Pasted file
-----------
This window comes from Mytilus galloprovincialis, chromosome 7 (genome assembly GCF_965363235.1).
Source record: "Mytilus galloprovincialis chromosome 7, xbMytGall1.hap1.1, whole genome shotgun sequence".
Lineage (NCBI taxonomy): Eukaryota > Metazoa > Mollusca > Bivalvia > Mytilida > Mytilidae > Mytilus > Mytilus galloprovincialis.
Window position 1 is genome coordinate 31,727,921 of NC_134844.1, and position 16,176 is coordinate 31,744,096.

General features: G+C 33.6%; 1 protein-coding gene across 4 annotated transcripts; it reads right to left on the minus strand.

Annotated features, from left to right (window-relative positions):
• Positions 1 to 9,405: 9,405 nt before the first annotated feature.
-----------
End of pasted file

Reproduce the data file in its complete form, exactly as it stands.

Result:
This window comes from Mytilus galloprovincialis, chromosome 7 (genome assembly GCF_965363235.1).
Source record: "Mytilus galloprovincialis chromosome 7, xbMytGall1.hap1.1, whole genome shotgun sequence".
Lineage (NCBI taxonomy): Eukaryota > Metazoa > Mollusca > Bivalvia > Mytilida > Mytilidae > Mytilus > Mytilus galloprovincialis.
Window position 1 is genome coordinate 31,727,921 of NC_134844.1, and position 16,176 is coordinate 31,744,096.

General features: G+C 33.6%; 1 protein-coding gene across 4 annotated transcripts; it reads right to left on the minus strand.

Annotated features, from left to right (window-relative positions):
• Positions 1 to 9,405: 9,405 nt before the first annotated feature.